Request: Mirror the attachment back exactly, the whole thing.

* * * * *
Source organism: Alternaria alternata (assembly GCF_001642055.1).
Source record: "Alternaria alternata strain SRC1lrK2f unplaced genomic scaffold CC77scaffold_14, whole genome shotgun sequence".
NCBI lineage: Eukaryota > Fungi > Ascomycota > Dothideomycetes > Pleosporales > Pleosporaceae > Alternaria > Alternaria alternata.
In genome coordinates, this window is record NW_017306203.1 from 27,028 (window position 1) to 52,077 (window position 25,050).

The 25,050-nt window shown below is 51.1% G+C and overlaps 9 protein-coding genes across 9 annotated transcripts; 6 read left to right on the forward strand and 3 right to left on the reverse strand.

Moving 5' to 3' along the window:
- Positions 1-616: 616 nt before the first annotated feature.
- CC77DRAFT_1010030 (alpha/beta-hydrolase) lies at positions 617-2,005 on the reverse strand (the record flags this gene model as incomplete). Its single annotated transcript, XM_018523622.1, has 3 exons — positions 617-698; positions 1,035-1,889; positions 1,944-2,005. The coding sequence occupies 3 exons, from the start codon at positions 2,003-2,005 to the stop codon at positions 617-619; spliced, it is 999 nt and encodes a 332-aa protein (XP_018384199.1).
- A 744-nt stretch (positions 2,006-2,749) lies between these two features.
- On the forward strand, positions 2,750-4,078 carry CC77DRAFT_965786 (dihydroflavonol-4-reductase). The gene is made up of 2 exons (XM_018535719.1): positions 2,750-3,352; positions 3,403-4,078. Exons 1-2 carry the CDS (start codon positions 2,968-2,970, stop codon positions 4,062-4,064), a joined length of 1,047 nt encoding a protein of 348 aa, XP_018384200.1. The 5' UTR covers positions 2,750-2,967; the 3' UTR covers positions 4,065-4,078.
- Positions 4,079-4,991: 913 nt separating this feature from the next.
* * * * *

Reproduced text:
Source organism: Alternaria alternata (assembly GCF_001642055.1).
Source record: "Alternaria alternata strain SRC1lrK2f unplaced genomic scaffold CC77scaffold_14, whole genome shotgun sequence".
NCBI lineage: Eukaryota > Fungi > Ascomycota > Dothideomycetes > Pleosporales > Pleosporaceae > Alternaria > Alternaria alternata.
In genome coordinates, this window is record NW_017306203.1 from 27,028 (window position 1) to 52,077 (window position 25,050).

The 25,050-nt window shown below is 51.1% G+C and overlaps 9 protein-coding genes across 9 annotated transcripts; 6 read left to right on the forward strand and 3 right to left on the reverse strand.

Moving 5' to 3' along the window:
- Positions 1-616: 616 nt before the first annotated feature.
- CC77DRAFT_1010030 (alpha/beta-hydrolase) lies at positions 617-2,005 on the reverse strand (the record flags this gene model as incomplete). Its single annotated transcript, XM_018523622.1, has 3 exons — positions 617-698; positions 1,035-1,889; positions 1,944-2,005. The coding sequence occupies 3 exons, from the start codon at positions 2,003-2,005 to the stop codon at positions 617-619; spliced, it is 999 nt and encodes a 332-aa protein (XP_018384199.1).
- A 744-nt stretch (positions 2,006-2,749) lies between these two features.
- On the forward strand, positions 2,750-4,078 carry CC77DRAFT_965786 (dihydroflavonol-4-reductase). The gene is made up of 2 exons (XM_018535719.1): positions 2,750-3,352; positions 3,403-4,078. Exons 1-2 carry the CDS (start codon positions 2,968-2,970, stop codon positions 4,062-4,064), a joined length of 1,047 nt encoding a protein of 348 aa, XP_018384200.1. The 5' UTR covers positions 2,750-2,967; the 3' UTR covers positions 4,065-4,078.
- Positions 4,079-4,991: 913 nt separating this feature from the next.